AustLit logo
Issue Details: First known date: 2010... 2010 Wolf Creek, Rurality and the Australian Gothic
The material on this page is available to AustLit subscribers. If you are a subscriber or are from a subscribing organisation, please log in to gain full access. To explore options for subscribing to this unique teaching, research, and publishing resource for Australian culture and storytelling, please contact us or find out more.

AbstractHistoryArchive Description

'As with Crocodile Dundee before it, the recent Australian film Wolf Creek promotes a specific and arguably urban-centric understanding of rural Australia. However, whilst the former film is couched in mythologized notions of the rural idyll, Wolf Creek is based firmly around the concept of rural horror. Wolf Creek is both a horror movie and a road movie, one which relies heavily upon landscape in order to tell its story. Here we argue that the film continues a tradition in the New Australian Cinema of depicting the outback and its inhabitants as something the country's mostly coastal population do not understand. Wolf Creek skilfully plays on popular conceptions of inland Australia as empty and harsh. But more than this, the film brings to the fore tensions in the rural idyll associated with the ownership and use of rural space. As an object of urban consumption, rural space may appear passive and familiar, but in the context of rural horror iconic aspects of the Australian landscape become a source of fear - a space of abjection.'(Author's abstract)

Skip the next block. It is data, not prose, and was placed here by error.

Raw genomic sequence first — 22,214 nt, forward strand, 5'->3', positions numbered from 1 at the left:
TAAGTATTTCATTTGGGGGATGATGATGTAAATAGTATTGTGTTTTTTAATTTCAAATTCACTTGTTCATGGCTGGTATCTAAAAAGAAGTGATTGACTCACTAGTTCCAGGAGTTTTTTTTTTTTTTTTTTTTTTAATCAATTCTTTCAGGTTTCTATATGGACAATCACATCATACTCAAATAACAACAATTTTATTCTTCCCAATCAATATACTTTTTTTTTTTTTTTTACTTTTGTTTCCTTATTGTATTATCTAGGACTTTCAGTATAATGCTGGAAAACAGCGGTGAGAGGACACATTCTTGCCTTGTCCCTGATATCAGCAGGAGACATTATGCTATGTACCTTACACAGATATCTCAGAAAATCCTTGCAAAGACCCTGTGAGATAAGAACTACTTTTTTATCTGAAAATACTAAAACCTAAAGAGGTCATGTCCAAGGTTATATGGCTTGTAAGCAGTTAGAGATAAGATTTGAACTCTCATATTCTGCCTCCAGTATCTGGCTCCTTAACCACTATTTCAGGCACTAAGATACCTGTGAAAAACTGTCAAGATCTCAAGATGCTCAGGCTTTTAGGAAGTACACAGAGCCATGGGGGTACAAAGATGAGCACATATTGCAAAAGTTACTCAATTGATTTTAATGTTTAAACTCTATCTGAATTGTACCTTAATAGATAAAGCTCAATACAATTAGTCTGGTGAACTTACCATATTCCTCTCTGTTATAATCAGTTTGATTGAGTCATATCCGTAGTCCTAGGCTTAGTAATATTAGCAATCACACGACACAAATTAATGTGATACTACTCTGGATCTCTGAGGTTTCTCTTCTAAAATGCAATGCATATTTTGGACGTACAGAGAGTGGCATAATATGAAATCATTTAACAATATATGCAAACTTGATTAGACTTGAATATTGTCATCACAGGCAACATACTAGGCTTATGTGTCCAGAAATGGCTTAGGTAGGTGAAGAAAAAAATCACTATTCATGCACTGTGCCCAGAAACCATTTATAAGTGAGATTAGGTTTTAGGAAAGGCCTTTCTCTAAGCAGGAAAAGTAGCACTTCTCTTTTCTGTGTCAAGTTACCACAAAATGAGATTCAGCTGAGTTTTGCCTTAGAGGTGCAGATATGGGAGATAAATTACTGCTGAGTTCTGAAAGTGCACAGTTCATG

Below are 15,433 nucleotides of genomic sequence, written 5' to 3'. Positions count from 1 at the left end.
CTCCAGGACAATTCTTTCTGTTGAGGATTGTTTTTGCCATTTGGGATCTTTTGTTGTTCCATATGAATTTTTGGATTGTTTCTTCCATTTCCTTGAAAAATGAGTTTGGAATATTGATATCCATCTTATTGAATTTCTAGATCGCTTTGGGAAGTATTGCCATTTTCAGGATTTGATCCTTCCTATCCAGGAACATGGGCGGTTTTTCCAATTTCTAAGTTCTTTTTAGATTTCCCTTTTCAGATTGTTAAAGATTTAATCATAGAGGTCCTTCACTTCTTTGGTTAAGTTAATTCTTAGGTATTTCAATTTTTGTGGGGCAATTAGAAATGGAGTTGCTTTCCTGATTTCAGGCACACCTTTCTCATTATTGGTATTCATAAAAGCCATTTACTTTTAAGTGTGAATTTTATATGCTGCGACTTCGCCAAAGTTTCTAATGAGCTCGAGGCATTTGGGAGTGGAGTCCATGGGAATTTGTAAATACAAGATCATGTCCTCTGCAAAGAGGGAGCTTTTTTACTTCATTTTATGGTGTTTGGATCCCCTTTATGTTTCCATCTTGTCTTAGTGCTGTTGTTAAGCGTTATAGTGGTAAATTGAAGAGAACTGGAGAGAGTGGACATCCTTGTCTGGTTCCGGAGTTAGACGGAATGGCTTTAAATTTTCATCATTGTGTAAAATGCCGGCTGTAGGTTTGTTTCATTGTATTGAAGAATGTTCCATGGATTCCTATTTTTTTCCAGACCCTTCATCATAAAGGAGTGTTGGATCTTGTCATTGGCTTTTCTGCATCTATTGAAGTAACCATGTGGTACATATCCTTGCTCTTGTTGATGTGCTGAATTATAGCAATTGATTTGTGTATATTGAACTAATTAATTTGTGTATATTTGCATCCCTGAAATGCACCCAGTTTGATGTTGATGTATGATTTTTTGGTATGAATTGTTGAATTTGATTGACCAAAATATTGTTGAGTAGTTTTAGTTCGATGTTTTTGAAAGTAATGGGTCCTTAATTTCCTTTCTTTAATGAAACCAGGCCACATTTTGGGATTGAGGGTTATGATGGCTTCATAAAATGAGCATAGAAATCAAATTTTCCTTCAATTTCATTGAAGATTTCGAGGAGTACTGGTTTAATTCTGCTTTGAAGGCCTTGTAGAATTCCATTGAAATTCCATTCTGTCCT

Publication Details of Only Known VersionEarliest 2 Known Versions of

Last amended 26 May 2011 14:17:58
307 - 322 Wolf Creek, Rurality and the Australian Gothicsmall AustLit logo Continuum : Journal of Media & Cultural Studies
Newspapers:
    Powered by Trove
    X